May 27, 2021 | Interview Insights

How to hire great software engineers with interview rubrics

Lusen Mendel
Director of Developer Relations

Structured interview rubrics make it possible for software engineering teams to hire the right candidates for the job. How? By putting candidates on a level playing field and assessing them for competencies that matter. No matter which interviewer they meet with, the candidate and team can be assured that they will be evaluated based on an interview rubric that clarifies a set of competencies that are relevant to the job. Plus, the entire team can be sure that they are discussing the candidate using the same rating scale and shared language to describe the candidate’s performance.

Interviews are too varied for a single structured interview rubric to rule them all. However, we do have some tricks up our sleeves to make it easier. We’ve applied this approach to conducting nearly 100,000 technical interviews for companies like Databricks, MongoDB, Hippo Insurance, and Flatiron Health.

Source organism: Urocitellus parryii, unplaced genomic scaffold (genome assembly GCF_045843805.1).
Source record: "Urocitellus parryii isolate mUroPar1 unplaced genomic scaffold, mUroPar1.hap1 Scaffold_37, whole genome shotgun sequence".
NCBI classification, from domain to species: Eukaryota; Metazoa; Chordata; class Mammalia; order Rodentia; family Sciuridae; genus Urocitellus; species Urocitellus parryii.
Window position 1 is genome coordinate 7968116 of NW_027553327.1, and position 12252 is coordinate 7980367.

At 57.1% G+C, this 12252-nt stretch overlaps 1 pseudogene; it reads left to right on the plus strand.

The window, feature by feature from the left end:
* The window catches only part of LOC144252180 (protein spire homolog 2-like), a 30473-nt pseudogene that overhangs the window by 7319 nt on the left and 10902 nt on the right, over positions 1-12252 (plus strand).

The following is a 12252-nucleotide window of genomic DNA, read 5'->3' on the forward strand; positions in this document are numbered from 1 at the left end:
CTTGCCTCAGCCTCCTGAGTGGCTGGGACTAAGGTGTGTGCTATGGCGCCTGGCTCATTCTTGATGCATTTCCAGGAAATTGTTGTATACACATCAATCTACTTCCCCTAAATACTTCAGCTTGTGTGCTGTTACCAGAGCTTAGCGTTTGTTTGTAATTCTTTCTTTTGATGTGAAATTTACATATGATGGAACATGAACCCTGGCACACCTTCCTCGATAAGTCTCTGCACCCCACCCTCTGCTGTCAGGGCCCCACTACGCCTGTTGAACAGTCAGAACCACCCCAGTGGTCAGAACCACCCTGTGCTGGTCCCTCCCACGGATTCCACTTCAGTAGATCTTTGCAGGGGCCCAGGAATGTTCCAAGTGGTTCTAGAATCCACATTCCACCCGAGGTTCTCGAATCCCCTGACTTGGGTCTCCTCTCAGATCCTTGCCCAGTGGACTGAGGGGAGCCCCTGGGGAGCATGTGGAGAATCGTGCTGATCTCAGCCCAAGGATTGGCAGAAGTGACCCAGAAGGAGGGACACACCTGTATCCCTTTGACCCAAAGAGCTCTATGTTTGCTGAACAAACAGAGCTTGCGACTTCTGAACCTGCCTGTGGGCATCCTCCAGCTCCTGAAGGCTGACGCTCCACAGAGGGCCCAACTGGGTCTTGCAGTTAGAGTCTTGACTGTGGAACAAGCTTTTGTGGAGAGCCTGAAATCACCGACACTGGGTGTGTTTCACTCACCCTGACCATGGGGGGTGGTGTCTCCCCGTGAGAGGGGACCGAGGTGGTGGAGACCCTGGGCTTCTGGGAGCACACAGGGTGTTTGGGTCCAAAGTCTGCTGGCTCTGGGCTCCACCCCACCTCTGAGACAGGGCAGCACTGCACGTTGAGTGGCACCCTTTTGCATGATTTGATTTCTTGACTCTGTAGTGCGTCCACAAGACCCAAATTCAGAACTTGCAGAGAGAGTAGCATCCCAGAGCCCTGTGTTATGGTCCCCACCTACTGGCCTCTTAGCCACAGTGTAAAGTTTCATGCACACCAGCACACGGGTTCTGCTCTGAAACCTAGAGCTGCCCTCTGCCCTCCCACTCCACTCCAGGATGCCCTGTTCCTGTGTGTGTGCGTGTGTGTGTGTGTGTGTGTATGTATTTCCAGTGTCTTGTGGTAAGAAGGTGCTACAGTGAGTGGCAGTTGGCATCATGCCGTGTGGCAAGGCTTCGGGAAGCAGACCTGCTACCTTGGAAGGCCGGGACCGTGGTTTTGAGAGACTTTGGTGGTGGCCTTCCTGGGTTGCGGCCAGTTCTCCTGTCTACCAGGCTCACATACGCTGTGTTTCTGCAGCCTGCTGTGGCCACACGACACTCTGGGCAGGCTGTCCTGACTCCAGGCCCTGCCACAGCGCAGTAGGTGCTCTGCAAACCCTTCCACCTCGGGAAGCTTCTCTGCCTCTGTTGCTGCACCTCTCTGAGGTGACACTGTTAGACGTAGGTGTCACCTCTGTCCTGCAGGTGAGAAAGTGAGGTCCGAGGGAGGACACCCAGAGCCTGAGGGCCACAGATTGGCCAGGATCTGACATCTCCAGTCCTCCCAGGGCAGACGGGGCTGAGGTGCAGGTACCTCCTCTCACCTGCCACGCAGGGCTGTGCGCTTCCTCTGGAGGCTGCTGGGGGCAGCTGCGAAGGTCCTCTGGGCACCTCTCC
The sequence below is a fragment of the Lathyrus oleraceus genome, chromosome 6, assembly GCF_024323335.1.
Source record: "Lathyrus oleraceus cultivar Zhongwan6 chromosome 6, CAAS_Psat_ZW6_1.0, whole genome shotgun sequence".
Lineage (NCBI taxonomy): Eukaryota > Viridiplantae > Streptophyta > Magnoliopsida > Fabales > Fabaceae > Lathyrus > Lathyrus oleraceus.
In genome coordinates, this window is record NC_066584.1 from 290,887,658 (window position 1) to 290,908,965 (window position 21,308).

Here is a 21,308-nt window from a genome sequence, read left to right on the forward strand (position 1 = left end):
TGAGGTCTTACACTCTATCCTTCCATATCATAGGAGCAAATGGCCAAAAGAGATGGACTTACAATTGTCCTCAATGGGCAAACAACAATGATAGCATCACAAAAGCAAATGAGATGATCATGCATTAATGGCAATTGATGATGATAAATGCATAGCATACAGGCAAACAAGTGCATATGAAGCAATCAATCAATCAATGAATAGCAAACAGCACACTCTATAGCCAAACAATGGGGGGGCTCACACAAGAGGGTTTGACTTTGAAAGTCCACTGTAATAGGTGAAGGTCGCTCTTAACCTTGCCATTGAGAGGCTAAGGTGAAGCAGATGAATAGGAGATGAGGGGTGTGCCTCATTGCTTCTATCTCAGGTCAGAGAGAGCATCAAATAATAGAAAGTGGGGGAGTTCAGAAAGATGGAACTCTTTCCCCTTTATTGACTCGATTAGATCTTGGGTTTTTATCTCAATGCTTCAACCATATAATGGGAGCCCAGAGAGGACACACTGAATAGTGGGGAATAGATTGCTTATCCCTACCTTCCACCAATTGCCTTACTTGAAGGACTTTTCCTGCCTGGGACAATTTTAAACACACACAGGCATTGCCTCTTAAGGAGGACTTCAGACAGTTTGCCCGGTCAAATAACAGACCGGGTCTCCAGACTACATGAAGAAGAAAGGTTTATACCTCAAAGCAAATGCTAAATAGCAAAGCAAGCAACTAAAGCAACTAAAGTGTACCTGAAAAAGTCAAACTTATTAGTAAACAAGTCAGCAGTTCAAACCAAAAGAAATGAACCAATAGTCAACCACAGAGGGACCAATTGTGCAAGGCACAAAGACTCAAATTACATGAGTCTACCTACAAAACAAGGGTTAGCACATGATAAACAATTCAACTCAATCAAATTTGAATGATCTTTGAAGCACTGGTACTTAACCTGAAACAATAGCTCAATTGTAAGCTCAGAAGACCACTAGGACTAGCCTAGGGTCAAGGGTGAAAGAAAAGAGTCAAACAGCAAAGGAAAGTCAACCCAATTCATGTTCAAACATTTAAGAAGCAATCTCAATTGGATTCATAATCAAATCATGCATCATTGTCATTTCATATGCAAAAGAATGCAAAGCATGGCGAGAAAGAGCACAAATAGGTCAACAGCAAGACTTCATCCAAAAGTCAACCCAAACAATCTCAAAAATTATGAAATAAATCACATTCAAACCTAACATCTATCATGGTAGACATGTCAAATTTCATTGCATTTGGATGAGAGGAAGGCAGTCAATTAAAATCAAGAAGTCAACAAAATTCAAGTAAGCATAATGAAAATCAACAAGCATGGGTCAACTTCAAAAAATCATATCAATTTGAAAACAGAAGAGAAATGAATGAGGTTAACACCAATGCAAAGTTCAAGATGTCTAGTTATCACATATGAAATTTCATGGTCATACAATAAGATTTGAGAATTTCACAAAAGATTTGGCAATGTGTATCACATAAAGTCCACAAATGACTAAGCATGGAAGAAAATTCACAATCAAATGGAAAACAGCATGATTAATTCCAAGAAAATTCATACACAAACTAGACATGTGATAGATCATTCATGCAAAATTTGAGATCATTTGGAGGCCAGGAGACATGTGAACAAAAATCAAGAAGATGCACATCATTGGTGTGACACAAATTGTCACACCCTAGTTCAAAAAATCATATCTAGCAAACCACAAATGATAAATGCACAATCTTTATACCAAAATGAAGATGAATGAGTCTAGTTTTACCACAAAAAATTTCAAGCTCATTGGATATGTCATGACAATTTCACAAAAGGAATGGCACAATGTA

In this guide, we’re going over a three-step process to create interview rubrics with examples to get you started.

But first…

What is an interview rubric?

Interview rubrics refer to a method or scorecard technical hiring teams use to ensure they’re asking similar questions during interviews. This ensures an inclusive and fair recruiting and hiring process in which every candidate gets an equal chance of success because they’re compared using the same criteria.

The criteria are separated by competency and are meant to assess a person’s skills and potential to gain new skills. Many technical hiring teams change these rating scales to clearly describe what “good” looks like for them. Interview rubrics can be adapted to analyze a candidate’s technical abilities or soft skills and spot whether the potential hire has the right past experience.

So, how are these interview rating scales used?